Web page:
Writer’s Week #3

Madison Street

I broke through 65,000 words on the current draft this week. What’s different this time is completion of the narrative from the beginning through 1970 without breaks in the text. It actually reads like a story.

There is a lot of editing to do. There is nothing to edit unless words get on paper. The writing went well and about a third of the main text has been drafted.

Once I established the process and got going, the words flowed. The section just finished, about where I lived with my family for the final eleven years, is by far the longest. I compressed many potential stories into fewer to make the key points of the autobiography. I wrote smaller inserted parts to set up some of the major themes.

I’m interested in dealing with a couple of themes.

When I was injured and hospitalized at a young age, I learned how interdependent we are in society. It helped me realize how much besides myself is going on. Learning about and leveraging our interdependence has been a part of my life for a long time. My outlook is what I call Cartesian, and I’ve written about that before. Is there anyone else out there? In the context of my hospitalization, the answer is definitely yes, and they can be helpful. We also have an obligation to give back.

My early experiences discussing ethnicity with Father led me to believe I was “American,” whatever that was. What I came to know through life experiences and research is there is a gaping hole in the oral history or what I’ve been calling “family lore.” My focus has been on the coal mining culture. Yet there were enslaved humans in Wise County, Virginia where the family came up, and a climate of racism that was never mentioned among family. The way I learned about Virginia and the Civil War, the enslavement of humans, post-Civil War racism, and the rosy portrait of Robert E. Lee and other southerners in school books, was problematic. Today I recognize being born into white privilege. How I came to that awareness is a major theme.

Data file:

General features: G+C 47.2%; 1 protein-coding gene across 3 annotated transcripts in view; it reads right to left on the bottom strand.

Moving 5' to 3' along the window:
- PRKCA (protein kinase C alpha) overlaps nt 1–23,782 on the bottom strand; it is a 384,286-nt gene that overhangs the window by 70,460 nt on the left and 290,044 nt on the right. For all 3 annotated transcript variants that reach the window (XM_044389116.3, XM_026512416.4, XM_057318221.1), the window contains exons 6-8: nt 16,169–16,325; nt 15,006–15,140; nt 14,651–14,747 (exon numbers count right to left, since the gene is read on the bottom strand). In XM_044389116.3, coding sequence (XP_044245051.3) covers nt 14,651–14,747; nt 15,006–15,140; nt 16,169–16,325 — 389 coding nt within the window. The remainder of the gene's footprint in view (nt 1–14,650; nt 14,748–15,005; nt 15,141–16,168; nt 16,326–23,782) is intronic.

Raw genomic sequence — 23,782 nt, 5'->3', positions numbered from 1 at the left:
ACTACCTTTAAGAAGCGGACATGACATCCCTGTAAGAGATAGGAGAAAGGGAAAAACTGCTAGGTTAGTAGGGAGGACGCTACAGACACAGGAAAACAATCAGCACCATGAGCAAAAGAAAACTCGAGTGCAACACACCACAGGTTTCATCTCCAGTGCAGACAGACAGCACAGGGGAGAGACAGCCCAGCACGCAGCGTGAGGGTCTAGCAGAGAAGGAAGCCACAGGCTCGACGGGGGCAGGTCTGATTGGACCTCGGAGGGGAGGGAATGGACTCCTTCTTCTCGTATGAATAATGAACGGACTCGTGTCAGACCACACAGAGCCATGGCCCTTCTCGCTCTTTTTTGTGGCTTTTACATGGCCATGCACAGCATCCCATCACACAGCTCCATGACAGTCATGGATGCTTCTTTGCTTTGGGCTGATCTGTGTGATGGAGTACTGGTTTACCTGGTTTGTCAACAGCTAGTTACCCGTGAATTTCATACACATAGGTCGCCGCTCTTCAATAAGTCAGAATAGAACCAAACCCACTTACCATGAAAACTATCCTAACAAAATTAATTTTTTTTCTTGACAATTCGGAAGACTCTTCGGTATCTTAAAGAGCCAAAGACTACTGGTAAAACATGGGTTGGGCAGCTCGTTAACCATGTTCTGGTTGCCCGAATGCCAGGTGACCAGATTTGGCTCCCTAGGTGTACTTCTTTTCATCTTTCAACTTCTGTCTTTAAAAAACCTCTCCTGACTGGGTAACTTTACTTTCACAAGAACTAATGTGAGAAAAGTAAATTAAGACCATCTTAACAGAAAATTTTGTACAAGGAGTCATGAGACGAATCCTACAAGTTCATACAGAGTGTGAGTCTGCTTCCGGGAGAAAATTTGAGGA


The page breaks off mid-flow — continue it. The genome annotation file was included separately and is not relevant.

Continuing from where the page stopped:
Lastly, in the first part of the narrative is a discussion of losing Father in an industrial accident when I was age 17. That affected my decision to leave home to attend university. It shaped my life ever since. Having a father and then suddenly not, was traumatic. There were no guideposts on how to handle it. Tracking the change and how I learned to cope is another theme.

What is new to me as a long-form writer is how setting these themes in the narrative is done. Simply put, I had no idea before now. Now that I am figuring it out, and as I do, the pace is snowballing. After writing thousands of blog posts, the challenge of writing in longer form is a voyage of discovery. I’m liking what I see.

It looks like it will be cold again this week, and a chance to stay indoors to write. The pace of social engagements is picking up and somehow I need to blend everything in and stay the course to finishing the main part of the narrative this year.